You are absolutely correct that progress in a war can only be measured against achieving the objectives of the war. One of the objectives of war is to kill or capture the enemy.

I also largely agree with Ricks' assessment of the early stages of the Iraq War. The Iraq War is really two wars, the wildly successful conventional war which quickly achieved the pre war goals and then a subsequent terror war which was pre-planned by Hussein and for which our military was completely unprepared.

However, Ricks' coverage stopped in early 2006 and missed the development of the Petreus counter insurgency doctrine. The military started implementing this doctrine in scattered locations in Anbar during 2005, backed off to their bases in 2006 for the election (an awful decision which allowed the enemy to launch their version of a Tet Offensive to influence our elections), then implemented the doctrine nationwide in 2007.
 

"Bart" DePalma:

You are absolutely correct that progress in a war can only be measured against achieving the objectives of the war....

OK.... maybe some progress.

... One of the objectives of war is to kill or capture the enemy.

Oh. I was mistaken. Sadly, no. "Bart" still hasn't twigged to the notion that wars are conducted in
pursuit of other objectives. Killing people, satisfying as it may be to some people, is not a legitimate end. and that's the last time I'll reiterate that here. Go read the freakin' book, "Bart".

Cheers,
 

"Bart" DePalma:

The Iraq War is really two wars, the wildly successful conventional war which quickly achieved the pre war goals ...

If so, then why didn't we leave?!?!?

... and then a subsequent terror war which was pre-planned by Hussein and for which our military was completely unprepared.

I'd note that I wasn't "unprepared". I noted in the earliest days of the invasion that there would be more dead in the "occupation" (Phase IV) than in the "war". I misestimated; I didn't realise how horrendously lopsided the numbers would be. But the terror campaign and civil strife (not to mention just plain lawlessness) were not all nefarious plots of that Supremely Evil While Malevolently Cunning Saddam. They should have been expected, were expected (by the more perspicacious), and should have been planned for, if we are to believe the purported rationales for the war (neglecting the flimsy if not outright dishonest WMD claim). Not to have done so is malpractise (if not outright negligent or intentional homicide), for which the perps (and that most definitely includes Dubya) should have been sacked.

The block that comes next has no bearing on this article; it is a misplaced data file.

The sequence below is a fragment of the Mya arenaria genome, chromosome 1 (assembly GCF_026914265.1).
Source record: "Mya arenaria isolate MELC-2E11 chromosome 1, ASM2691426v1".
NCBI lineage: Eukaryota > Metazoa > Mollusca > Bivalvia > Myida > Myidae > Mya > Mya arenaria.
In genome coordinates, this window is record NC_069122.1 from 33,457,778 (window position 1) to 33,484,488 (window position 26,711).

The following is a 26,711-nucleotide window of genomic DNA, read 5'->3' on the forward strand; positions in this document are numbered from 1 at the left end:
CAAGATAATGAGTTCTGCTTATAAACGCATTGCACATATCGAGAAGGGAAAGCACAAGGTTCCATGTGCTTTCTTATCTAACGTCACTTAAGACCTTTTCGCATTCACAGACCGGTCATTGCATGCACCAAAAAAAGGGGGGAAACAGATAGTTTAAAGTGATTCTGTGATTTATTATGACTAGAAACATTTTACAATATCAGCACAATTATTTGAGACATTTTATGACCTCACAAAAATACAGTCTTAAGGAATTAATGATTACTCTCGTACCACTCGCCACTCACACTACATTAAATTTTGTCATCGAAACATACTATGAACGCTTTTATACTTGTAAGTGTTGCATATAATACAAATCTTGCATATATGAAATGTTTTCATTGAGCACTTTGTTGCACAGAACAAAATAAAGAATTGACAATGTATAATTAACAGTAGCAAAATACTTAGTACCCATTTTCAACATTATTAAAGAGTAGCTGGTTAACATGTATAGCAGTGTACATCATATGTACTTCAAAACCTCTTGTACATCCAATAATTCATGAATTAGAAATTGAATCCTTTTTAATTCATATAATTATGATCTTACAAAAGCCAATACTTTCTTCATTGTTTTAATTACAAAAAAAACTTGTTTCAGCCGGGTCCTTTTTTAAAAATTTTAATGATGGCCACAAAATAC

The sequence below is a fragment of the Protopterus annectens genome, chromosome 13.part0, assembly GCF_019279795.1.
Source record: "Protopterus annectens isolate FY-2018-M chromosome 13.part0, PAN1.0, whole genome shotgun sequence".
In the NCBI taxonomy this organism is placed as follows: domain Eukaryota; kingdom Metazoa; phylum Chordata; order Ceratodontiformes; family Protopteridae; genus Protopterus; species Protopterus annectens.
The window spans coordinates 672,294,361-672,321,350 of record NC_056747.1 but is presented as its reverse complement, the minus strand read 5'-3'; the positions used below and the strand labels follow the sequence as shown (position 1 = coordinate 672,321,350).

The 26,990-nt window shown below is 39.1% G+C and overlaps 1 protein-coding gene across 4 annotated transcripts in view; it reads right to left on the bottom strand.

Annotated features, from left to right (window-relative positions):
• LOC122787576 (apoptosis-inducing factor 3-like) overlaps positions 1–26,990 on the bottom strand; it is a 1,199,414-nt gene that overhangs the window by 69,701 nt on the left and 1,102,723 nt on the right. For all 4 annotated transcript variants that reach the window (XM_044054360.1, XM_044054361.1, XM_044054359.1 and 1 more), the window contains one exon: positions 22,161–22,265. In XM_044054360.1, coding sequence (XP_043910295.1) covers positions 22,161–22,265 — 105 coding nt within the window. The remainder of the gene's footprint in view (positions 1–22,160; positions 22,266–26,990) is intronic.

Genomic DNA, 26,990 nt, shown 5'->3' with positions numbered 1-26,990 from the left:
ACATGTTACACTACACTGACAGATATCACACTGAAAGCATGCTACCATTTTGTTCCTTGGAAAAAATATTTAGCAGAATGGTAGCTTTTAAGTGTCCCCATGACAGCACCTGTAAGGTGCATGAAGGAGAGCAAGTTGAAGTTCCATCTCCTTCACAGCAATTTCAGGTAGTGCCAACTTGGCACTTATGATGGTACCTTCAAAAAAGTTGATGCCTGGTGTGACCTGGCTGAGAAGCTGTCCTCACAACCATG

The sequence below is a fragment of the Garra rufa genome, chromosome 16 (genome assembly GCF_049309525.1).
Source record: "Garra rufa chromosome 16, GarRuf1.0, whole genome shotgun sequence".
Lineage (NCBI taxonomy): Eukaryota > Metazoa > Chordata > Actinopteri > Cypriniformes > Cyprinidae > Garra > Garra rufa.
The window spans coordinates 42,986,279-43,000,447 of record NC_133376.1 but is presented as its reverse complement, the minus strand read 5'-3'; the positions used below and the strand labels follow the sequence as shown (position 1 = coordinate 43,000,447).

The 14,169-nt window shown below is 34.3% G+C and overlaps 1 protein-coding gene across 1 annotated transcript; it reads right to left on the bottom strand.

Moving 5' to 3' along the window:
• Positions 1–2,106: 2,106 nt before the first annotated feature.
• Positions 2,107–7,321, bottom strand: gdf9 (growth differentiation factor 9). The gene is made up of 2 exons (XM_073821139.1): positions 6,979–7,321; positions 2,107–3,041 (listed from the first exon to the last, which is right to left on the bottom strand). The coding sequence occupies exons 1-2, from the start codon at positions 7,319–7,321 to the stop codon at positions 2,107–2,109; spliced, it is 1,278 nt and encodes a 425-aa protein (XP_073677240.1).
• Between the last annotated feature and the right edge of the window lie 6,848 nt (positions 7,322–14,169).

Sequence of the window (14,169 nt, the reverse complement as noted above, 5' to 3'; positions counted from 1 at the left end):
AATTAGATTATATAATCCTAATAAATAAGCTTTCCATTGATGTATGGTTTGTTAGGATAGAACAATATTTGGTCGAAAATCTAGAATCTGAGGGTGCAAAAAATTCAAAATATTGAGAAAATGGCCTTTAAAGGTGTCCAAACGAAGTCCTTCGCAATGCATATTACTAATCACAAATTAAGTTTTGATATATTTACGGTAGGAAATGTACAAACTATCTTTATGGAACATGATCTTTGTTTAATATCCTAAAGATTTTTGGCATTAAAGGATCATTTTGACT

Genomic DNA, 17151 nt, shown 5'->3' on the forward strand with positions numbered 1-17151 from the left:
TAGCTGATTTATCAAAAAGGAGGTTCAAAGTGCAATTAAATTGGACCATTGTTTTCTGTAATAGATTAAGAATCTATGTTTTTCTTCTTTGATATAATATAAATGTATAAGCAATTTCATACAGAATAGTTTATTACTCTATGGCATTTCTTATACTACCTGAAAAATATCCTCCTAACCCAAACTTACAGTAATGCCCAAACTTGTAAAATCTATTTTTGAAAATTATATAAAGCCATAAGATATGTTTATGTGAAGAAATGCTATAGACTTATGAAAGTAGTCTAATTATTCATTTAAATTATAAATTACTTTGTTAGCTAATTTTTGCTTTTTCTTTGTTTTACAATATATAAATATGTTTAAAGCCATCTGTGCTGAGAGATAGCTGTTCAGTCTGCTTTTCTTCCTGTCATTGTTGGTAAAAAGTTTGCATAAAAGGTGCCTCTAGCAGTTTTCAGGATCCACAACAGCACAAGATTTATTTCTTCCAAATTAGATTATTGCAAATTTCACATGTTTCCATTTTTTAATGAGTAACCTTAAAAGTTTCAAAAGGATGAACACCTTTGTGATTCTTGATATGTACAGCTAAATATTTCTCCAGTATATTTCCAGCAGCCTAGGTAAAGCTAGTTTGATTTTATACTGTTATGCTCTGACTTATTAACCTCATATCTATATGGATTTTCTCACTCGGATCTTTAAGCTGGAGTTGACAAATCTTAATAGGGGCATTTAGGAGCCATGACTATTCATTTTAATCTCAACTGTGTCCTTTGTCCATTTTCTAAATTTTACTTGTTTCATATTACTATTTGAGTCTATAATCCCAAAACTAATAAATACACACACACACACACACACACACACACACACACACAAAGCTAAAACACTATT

However, Ricks' coverage stopped in early 2006 and missed the development of the Petreus counter insurgency doctrine. The military started implementing this doctrine in scattered locations in Anbar during 2005, backed off to their bases in 2006 for the election (an awful decision which allowed the enemy to launch their version of a Tet Offensive to influence our elections), then implemented the doctrine nationwide in 2007.

Heh. All the bad things are the enemy's fault (for being just too damn devious), and all the "successes" are the brilliance of the current champeens. "Bart" needs to take a look at all the brilliant people Dubya's had working for him. Hell, Bremer, Tenet and Franks all got Preznitential Medals of Freedom for their stellar performance (and hell will surely freeze over before "Bart" will admit the absolute stoopidity of that ... except as done for purely partisan political purposes). Maybe Petraeus has been promised his. Petraeus was better than Franks, Odierno, Mattis, and Sanchez, but that's damning with faint praise. "You're doing a hack of a job, Petraeus...."

Cheers,
 

However, Ricks' coverage stopped in early 2006....

The latest edition of his book adds a postscript in April 2007, and notes that nothing much has changed (which is pretty much the state of affairs right now as well).

Cheers,
 

Lets get this straight, I am an Australian Army Officer with a wife from an Arabic country and with two teenage children.
The paradigm of prevention as currently practised by the US and Australian governments is in my oppinion as much of a threat to my chidrens future as the terrorists. My wife is beside herself that I allow one of my sons both of whom have Arabic first names to learn to fly (fearing that he will be reported to security) and her nephews (christian) can never pass through a regional airport without being searched. Minor matters sure but you can only treat someone like an enemy for so long before they start to think that maybe you are their enemy.
Personally I think that there is a healthy dose of racism behind our 'War on terror' people think that they will never be the target of our draconian laws because they are white and the laws will be only used against 'foreigners'.